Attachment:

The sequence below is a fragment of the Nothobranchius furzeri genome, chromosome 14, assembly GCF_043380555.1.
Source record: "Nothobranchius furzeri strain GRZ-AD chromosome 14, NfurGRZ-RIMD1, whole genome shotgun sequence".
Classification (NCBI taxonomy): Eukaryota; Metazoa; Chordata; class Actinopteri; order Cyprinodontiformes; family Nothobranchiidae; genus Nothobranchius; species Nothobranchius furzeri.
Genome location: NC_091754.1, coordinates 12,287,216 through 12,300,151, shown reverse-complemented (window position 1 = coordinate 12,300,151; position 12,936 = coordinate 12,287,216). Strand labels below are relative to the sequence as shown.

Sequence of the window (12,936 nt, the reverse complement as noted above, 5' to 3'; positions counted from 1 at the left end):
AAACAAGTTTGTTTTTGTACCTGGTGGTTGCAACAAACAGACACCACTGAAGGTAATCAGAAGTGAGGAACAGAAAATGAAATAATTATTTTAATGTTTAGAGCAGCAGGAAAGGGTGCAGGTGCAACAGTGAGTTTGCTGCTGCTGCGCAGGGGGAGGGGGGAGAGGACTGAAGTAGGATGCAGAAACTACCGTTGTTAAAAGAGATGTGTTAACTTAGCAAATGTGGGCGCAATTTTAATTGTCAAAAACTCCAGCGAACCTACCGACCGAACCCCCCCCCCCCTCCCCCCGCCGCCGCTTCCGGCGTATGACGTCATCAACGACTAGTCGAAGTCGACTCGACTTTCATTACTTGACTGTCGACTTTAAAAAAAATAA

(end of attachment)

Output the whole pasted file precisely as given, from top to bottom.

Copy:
The sequence below is a fragment of the Nothobranchius furzeri genome, chromosome 14, assembly GCF_043380555.1.
Source record: "Nothobranchius furzeri strain GRZ-AD chromosome 14, NfurGRZ-RIMD1, whole genome shotgun sequence".
Classification (NCBI taxonomy): Eukaryota; Metazoa; Chordata; class Actinopteri; order Cyprinodontiformes; family Nothobranchiidae; genus Nothobranchius; species Nothobranchius furzeri.
Genome location: NC_091754.1, coordinates 12,287,216 through 12,300,151, shown reverse-complemented (window position 1 = coordinate 12,300,151; position 12,936 = coordinate 12,287,216). Strand labels below are relative to the sequence as shown.

Sequence of the window (12,936 nt, the reverse complement as noted above, 5' to 3'; positions counted from 1 at the left end):
AAACAAGTTTGTTTTTGTACCTGGTGGTTGCAACAAACAGACACCACTGAAGGTAATCAGAAGTGAGGAACAGAAAATGAAATAATTATTTTAATGTTTAGAGCAGCAGGAAAGGGTGCAGGTGCAACAGTGAGTTTGCTGCTGCTGCGCAGGGGGAGGGGGGAGAGGACTGAAGTAGGATGCAGAAACTACCGTTGTTAAAAGAGATGTGTTAACTTAGCAAATGTGGGCGCAATTTTAATTGTCAAAAACTCCAGCGAACCTACCGACCGAACCCCCCCCCCCCTCCCCCCGCCGCCGCTTCCGGCGTATGACGTCATCAACGACTAGTCGAAGTCGACTCGACTTTCATTACTTGACTGTCGACTTTAAAAAAAATAA